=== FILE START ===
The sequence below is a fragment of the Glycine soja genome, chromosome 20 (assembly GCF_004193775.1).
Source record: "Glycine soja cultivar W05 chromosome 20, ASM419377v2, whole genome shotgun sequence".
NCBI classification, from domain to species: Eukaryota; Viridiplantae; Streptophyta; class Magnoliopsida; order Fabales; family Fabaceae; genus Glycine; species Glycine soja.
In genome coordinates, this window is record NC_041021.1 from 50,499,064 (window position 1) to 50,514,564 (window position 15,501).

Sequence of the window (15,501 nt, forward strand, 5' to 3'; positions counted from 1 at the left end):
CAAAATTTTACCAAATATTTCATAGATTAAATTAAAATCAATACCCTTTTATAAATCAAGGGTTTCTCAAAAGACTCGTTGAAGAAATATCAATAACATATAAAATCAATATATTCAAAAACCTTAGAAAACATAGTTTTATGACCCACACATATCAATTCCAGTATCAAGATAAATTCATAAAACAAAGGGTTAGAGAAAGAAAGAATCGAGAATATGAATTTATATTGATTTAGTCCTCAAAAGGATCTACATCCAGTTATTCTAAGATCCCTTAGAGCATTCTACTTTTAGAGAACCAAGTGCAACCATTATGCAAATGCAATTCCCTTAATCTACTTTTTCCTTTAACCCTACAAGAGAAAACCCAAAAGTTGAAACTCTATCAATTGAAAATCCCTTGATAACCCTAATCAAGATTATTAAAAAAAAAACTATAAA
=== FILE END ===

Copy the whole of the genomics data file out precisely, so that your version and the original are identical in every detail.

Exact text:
The sequence below is a fragment of the Glycine soja genome, chromosome 20 (assembly GCF_004193775.1).
Source record: "Glycine soja cultivar W05 chromosome 20, ASM419377v2, whole genome shotgun sequence".
NCBI classification, from domain to species: Eukaryota; Viridiplantae; Streptophyta; class Magnoliopsida; order Fabales; family Fabaceae; genus Glycine; species Glycine soja.
In genome coordinates, this window is record NC_041021.1 from 50,499,064 (window position 1) to 50,514,564 (window position 15,501).

Sequence of the window (15,501 nt, forward strand, 5' to 3'; positions counted from 1 at the left end):
CAAAATTTTACCAAATATTTCATAGATTAAATTAAAATCAATACCCTTTTATAAATCAAGGGTTTCTCAAAAGACTCGTTGAAGAAATATCAATAACATATAAAATCAATATATTCAAAAACCTTAGAAAACATAGTTTTATGACCCACACATATCAATTCCAGTATCAAGATAAATTCATAAAACAAAGGGTTAGAGAAAGAAAGAATCGAGAATATGAATTTATATTGATTTAGTCCTCAAAAGGATCTACATCCAGTTATTCTAAGATCCCTTAGAGCATTCTACTTTTAGAGAACCAAGTGCAACCATTATGCAAATGCAATTCCCTTAATCTACTTTTTCCTTTAACCCTACAAGAGAAAACCCAAAAGTTGAAACTCTATCAATTGAAAATCCCTTGATAACCCTAATCAAGATTATTAAAAAAAAAACTATAAA